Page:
But while recognising that language-based AI models to detect grooming behaviour still need maturing, ECPAT says AI has been successfully deployed to detect new CSAM with “low error rates”.
"CSAM detection tools are specifically trained not to find legal images," the ECPAT spokesperson explained. "These tools are trained on known CSAM, adult pornography and benign images, particularly to distinguish between them and to keep benign imagery from being misinterpreted as CSAM."
Mié Kohiyama, a survivor and co-Founder of the Brave Movement from France who, like Rhiannon, advocates for stronger regulation, says the prevalence of child abuse images and videos online means the European Union has a responsibility to take action.
“More than 60% of these images are hosted on European servers, so we have a responsibility to act upon it,” she explained. “Detection is key, and removal is key.”
Would the new rules undermine privacy?
The most contested aspect of the Commission’s proposal is the obligation on tech companies to deploy client-side scanning (CSS) technology to scan the messages of users, including end-to-end encrypted communications on platforms such as Meta’s Whatsapp, when a risk is identified.
This would mean the encrypted messages, pictures, emails and voice notes of users could be tapped into.
Privacy advocates warn this amounts to a serious breach of people’s right to privacy online, and could be easily manipulated by malicious actors. CSS was deployed briefly by Apple in 2021 to scan iCloud uploads, but was taken down within weeks when the system was hijacked.
But ECPAT International says it is important to remember that CSS operates “before data becomes encrypted.”
“It does so by flagging CSAM before it is uploaded and sent through an encrypted environment – the same way as WhatsApp, an end-to-end encrypted service, already deploys technology to detect malware and viruses,” an ECPAT spokesperson said.
Critics also warn undermining encryption could set a dangerous precedent for authoritarian regimes, who could manipulate the technology to detect criticism and target dissidents.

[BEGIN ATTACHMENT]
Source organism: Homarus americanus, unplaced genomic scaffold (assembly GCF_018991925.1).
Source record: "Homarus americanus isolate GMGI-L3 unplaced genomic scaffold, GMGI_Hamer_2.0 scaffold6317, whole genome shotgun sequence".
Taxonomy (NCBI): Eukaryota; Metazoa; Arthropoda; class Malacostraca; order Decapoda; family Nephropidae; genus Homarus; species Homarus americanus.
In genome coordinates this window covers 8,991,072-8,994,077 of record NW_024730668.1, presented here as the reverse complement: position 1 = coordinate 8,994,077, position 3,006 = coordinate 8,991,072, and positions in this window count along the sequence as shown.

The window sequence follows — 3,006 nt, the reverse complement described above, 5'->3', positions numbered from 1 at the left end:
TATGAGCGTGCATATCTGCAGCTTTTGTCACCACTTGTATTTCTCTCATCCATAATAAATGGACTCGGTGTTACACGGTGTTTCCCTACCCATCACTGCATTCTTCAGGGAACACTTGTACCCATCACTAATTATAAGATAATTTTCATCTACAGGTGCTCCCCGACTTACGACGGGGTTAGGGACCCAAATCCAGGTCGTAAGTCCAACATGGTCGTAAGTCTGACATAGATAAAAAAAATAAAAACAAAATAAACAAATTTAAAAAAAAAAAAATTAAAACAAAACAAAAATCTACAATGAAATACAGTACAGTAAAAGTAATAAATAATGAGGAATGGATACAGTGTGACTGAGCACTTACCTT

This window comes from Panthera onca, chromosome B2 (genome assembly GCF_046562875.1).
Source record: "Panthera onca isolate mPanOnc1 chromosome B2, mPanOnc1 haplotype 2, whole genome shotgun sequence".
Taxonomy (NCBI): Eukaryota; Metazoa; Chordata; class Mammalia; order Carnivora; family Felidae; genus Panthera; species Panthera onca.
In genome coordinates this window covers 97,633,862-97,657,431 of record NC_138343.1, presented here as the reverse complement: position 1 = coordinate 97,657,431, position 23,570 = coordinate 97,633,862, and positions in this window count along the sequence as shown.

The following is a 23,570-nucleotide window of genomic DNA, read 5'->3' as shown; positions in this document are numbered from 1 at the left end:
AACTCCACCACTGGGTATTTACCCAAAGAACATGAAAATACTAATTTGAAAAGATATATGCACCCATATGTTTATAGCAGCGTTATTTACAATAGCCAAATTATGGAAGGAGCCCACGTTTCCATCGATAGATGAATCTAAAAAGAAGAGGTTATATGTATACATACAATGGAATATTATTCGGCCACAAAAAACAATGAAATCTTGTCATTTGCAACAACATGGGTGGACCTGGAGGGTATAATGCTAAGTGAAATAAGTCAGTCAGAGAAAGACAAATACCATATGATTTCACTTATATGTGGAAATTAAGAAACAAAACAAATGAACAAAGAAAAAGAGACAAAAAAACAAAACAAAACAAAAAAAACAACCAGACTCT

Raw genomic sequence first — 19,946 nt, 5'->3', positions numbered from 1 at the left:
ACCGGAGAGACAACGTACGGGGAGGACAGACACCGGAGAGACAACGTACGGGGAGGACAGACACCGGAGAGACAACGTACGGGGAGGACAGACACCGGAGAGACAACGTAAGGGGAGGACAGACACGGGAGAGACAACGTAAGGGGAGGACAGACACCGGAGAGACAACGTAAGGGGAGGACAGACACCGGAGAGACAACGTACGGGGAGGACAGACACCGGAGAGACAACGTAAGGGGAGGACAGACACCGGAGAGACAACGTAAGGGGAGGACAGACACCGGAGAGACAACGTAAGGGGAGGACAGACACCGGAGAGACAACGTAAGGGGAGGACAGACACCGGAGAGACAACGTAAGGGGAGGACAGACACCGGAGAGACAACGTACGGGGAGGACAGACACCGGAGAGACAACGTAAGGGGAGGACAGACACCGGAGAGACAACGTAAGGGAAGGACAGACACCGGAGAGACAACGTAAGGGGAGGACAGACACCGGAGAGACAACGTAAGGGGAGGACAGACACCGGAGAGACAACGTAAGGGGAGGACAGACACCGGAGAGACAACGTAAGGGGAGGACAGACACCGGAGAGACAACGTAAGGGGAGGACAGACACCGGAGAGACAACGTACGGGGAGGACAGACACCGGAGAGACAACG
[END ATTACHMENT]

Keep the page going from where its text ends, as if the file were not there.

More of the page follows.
Mié says such scaremongering is simply a means of diverting attention from the real issue.
"This regulation would have safeguards," she said. "Europe is a democracy, not a dictatorship. And let’s not be naive: in a dictatorship, when you want to spy on citizens you do spy on citizens. You don’t need a new regulation."
Can EU ministers find a compromise?
The proposed regulation has torn EU capitals, with many concerned about the technologies' maturity and the threat to consumer privacy. Ministers may choose to green-light certain aspects of the text, while putting other plans on hold until technologies have sufficiently matured.
Mié and Rhiannon told Euronews ministers should avoid bowing to the pressure of big tech and digital lobbies. They say the steep rise in abusive material shows that tech companies' voluntary measures to detect and take down content are clearly insufficient. A study released on Tuesday by the WeProtect Global Alliance suggests reported child sexual abuse material has increased by 87% since 2019.
"Tech companies design their products to entice children and engage them for as long as possible. If that's their model, it has to be a safe environment for children," Rhiannon said.
"The model of self-regulation for tech companies hasn't worked, this is clear from the number of children being abused. We have to legislate on this issue, we have to force the hand of tech companies to protect children," she added.
Mié also believes the bloc has a responsibility to protect survivors of digital-assisted abuse from the re-traumatisation of knowing images of their abuse are being viewed every day.
"These survivors are afraid of everything. They’re not able to leave their homes. For some of them, they are afraid even of using the Internet. These are people that are totally marginalised from society," she said. "We have to protect them. We have to protect children. It has to come first in everybody's mind."